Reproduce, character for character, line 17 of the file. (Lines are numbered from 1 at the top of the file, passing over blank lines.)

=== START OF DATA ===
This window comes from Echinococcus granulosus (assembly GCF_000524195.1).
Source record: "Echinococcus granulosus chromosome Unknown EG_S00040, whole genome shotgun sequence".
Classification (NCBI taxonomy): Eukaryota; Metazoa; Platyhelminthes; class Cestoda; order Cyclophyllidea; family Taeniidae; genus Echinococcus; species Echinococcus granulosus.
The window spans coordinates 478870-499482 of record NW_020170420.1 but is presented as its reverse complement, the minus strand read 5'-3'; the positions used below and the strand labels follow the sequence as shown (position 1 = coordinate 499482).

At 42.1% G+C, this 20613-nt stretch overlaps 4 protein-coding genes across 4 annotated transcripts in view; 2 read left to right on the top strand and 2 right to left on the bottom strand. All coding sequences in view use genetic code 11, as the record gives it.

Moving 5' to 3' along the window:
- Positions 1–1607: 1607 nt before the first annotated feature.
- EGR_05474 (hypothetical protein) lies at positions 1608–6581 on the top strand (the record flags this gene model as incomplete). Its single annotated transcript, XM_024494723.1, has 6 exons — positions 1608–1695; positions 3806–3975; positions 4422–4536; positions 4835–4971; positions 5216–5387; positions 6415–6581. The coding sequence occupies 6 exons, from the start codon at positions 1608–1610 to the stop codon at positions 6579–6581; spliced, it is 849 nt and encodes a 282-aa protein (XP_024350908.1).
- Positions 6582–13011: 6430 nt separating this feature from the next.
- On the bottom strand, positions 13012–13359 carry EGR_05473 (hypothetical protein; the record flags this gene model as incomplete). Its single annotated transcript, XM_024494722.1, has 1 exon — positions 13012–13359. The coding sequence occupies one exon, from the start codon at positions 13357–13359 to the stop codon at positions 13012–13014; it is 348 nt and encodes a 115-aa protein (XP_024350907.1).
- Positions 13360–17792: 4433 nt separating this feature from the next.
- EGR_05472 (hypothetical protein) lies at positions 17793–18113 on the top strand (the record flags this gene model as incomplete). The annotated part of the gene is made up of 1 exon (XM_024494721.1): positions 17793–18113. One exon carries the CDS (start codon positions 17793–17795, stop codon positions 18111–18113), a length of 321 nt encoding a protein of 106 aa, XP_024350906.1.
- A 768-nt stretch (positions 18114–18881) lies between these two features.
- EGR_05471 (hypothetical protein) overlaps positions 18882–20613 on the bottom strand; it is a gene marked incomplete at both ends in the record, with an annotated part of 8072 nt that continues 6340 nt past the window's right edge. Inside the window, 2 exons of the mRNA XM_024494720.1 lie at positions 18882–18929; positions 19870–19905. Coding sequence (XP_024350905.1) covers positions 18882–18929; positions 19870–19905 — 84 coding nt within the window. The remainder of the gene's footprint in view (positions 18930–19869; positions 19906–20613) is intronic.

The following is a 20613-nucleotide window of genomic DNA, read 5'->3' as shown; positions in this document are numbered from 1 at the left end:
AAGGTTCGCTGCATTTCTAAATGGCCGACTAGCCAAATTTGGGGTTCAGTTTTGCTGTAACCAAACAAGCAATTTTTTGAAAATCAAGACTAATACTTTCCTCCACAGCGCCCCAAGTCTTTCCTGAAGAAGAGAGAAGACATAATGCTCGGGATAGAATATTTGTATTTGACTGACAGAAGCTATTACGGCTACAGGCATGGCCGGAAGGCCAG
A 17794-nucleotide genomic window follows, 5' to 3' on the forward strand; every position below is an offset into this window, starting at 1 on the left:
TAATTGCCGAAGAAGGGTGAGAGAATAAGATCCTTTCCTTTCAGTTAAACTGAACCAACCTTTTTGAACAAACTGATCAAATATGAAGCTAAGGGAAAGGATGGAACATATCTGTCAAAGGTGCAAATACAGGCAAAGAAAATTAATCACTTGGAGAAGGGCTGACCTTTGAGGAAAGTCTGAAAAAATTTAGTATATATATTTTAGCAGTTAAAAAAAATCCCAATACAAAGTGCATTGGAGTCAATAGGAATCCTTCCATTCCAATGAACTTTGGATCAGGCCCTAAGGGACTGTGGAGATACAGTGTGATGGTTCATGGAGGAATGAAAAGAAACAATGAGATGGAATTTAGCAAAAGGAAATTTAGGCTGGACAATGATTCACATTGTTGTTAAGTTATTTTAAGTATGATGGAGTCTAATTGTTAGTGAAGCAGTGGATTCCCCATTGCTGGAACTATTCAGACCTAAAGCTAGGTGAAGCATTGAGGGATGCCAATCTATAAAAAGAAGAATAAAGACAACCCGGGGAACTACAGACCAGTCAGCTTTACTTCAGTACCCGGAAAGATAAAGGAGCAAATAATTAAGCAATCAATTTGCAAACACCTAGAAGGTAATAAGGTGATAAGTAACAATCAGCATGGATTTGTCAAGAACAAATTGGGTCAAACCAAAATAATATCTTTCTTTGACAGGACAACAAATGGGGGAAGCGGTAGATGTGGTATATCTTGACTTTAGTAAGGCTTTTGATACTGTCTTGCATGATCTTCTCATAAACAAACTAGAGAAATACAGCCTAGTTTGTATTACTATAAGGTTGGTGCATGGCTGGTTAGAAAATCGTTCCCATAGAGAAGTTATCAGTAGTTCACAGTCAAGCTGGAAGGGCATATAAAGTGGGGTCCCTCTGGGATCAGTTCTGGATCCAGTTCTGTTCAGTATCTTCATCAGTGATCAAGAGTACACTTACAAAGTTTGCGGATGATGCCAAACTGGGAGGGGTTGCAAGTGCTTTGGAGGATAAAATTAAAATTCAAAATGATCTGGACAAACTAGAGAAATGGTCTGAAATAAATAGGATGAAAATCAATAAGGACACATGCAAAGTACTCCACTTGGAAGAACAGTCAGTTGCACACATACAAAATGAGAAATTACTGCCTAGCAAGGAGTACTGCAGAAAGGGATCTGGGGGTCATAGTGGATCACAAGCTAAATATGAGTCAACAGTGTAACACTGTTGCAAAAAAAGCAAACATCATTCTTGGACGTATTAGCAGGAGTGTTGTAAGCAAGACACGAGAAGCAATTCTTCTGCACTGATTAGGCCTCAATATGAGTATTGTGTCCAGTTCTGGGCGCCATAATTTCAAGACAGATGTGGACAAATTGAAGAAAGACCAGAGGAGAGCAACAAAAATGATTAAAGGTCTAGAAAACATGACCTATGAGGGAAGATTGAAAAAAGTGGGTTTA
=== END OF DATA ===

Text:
A 17794-nucleotide genomic window follows, 5' to 3' on the forward strand; every position below is an offset into this window, starting at 1 on the left: